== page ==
2014-02-26 12:39:07 AM  
This kind of bothered me:

FTFA: (ASI) President Jason Colombini said one ASI Board of Directors member told him she didn't consider going to schools without vibrant greek life. He compared it to Cal Poly Athletics, which attracts otherwise intelligent students interested in playing for or rooting on Division I sports teams.

If you're picking a school (a school, mind you) based on the party scene or sports, do you really need to enroll?  Why not just move to an area you like and get a job?  You'll be much better off financially, at least in the short term.  If after a few years of partying you settle down and feel that your long-term goals might be better served with more education, go for it.

The idea that college is an experience to be had for the sake of having it is silly.  College is expensive.  If you're going to invest in something you should try to maximize the payoff.  The idea that you have to go straight from high school to college is also kind of silly.  If you're not ready for college (in the educational sense), then wait.

If people didn't treat college like an extension of high school and refuse to accept adult responsibility then colleges wouldn't feel the need to act like parents.  It's a waste of everyone's time and energy, but telling the schools to simply back off won't solve the underlying issues.  Personally I would just let the students who aren't really interested fail on their own and drop out - let them cut their losses.  It's not like they can't try again after they've grown up a bit.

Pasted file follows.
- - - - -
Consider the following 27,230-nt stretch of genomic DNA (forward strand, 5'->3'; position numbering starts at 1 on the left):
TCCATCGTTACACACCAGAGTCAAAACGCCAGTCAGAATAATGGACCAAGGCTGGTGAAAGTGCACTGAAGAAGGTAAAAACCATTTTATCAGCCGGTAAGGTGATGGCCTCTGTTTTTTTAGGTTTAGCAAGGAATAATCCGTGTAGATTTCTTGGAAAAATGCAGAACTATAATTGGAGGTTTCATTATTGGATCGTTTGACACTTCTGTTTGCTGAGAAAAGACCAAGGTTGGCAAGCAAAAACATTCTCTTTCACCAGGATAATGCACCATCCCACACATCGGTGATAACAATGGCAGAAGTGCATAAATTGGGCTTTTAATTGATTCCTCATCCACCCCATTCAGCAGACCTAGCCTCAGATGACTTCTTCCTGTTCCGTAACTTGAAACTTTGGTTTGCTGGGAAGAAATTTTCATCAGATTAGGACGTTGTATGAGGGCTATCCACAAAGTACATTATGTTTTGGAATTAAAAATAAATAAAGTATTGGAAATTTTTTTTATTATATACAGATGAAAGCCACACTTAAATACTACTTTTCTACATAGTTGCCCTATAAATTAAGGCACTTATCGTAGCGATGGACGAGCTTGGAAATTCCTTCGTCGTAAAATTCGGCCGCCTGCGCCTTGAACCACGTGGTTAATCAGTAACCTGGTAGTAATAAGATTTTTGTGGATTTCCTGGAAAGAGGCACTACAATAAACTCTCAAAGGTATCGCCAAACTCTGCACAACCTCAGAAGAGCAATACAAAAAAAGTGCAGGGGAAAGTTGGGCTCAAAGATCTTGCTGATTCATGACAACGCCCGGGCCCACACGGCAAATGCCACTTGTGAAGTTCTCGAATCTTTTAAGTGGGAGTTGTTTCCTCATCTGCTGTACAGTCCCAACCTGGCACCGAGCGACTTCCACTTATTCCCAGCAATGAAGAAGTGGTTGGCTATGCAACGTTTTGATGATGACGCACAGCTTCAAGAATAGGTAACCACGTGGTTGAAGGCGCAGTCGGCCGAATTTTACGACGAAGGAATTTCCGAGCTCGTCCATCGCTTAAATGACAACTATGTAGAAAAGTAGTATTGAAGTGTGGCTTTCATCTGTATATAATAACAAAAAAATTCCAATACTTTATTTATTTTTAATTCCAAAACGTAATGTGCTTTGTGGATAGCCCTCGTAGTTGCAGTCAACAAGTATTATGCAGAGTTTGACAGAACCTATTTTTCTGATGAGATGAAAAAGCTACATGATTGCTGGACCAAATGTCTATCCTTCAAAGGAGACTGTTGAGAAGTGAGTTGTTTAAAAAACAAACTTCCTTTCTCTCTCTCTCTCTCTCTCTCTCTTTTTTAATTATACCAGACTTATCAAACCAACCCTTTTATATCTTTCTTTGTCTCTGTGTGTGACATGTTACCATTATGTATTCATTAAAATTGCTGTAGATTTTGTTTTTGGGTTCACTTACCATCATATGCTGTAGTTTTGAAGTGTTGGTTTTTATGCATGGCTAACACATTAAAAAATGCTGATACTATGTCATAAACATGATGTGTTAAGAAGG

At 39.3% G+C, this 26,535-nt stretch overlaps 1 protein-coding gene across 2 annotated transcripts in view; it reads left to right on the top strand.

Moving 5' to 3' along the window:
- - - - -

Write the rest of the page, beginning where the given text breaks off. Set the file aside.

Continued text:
2014-02-26 12:40:59 AM  

udhq: SkyFlyer: udhq: SkyFlyer: Actually, as a publicly funded institution, they actually don't have right right to make rules abridging the bill of rights. Your third sentence is correct... a church isn't publicly funded (i.e. it is not the government). The school, however, is publicly funded (i.e. it is the government) Good try though.

Really?  It sounds like you're familiar with this specifically, I'm wondering if you can provide an specific details/citations?  I'm not an attorney, but it surprises me that "If you choose to join this organization, you agree to abide by these rules" would be unconstitutional.

I mean, one can be fired from government jobs for conduct otherwise covered by BoR.

I never joined the organization.

Oh, my apologies, I must have been mistaken.  I thought your profile said you were a student there.

Carry on.


As stated above, students do not lose their Constitutional rights when attending school. High school isn't a right and technically students aren't forced to attend either, however, their freedom of association and speech is still protected.